partner and covered dependents shall be the same as for the enrollee.
"Conscience protections" in existing law remain untouched. Specif-
ically, the bill does not amend existing law which allows a religious
employer to request an insurance policy without coverage for FDA-ap-
proved contraceptive methods that are contrary to the religious employ-
er's religious tenets.
Sections 3 and 4. Makes similar changes outlined in Section 2 to
subsection (cc) of Section 4303 of the insurance law relating to nonpro-
fit medical indemnity, or health and hospital service corporations and
subparagraph (E) of paragraph 17 of subsection (i) of section 3216 of
the insurance law relating to individual health insurance policies.
Section 5. Amends paragraph (d) of subdivision 3 of section 365-a of the
social services law to expand the definition of "medical services" to
include 12 months of contraceptive supplies for eligible persons.
Section 6. Amends subdivision six of section 6527 of the education law
to authorize a registered professional nurse to administer or dispense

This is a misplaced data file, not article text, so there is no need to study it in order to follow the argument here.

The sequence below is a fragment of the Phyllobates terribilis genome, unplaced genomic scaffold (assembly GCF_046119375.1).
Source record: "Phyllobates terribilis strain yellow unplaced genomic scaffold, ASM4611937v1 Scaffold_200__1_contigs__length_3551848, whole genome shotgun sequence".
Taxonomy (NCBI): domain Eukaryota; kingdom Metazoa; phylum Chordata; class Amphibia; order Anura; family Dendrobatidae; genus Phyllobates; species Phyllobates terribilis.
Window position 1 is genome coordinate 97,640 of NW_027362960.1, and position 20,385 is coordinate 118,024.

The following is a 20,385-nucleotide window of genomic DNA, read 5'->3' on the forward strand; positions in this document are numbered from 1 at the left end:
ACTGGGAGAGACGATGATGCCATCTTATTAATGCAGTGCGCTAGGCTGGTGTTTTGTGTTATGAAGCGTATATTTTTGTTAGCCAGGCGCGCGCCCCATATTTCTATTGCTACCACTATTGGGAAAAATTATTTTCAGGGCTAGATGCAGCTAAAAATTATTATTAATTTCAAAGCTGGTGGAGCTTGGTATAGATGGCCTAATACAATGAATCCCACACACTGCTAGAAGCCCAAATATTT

emergency contraception to a patient and authorizes a pharmacist to
dispense emergency contraception to be self-administered by the patient.
Section 7. Amends subdivision 3 of section 6807 of the education law to
add a licensed midwife to the list of practitioners who may prescribe or
order a non-patient specific regimen. Also, adds a new subdivision to
the education law providing that a licensed pharmacist may dispense a
non-patient specific regimen of emergency contraception, to be self-ad-
ministered by the patient, which was prescribed or ordered by a licensed
physician, certified nurse practitioner, or licensed midwife.
Section 8. Adds a new section 6832 to the education law to: (i) define
the terms "emergency contraception" and "prescriber"; (ii) provide that
this section does not apply to administering or dispensing emergency
contraception when lawfully done without a prescription or non-patient
specific regimen; (iii) require that the administering or dispensing of
emergency contraception by a registered professional nurse or licensed
pharmacist be done in accordance with professional standards of practice
and in accordance with written procedures and protocols; and (iv)
outline the contents of written material that must be provided to the
patient when emergency contraception is administered or dispensed. Such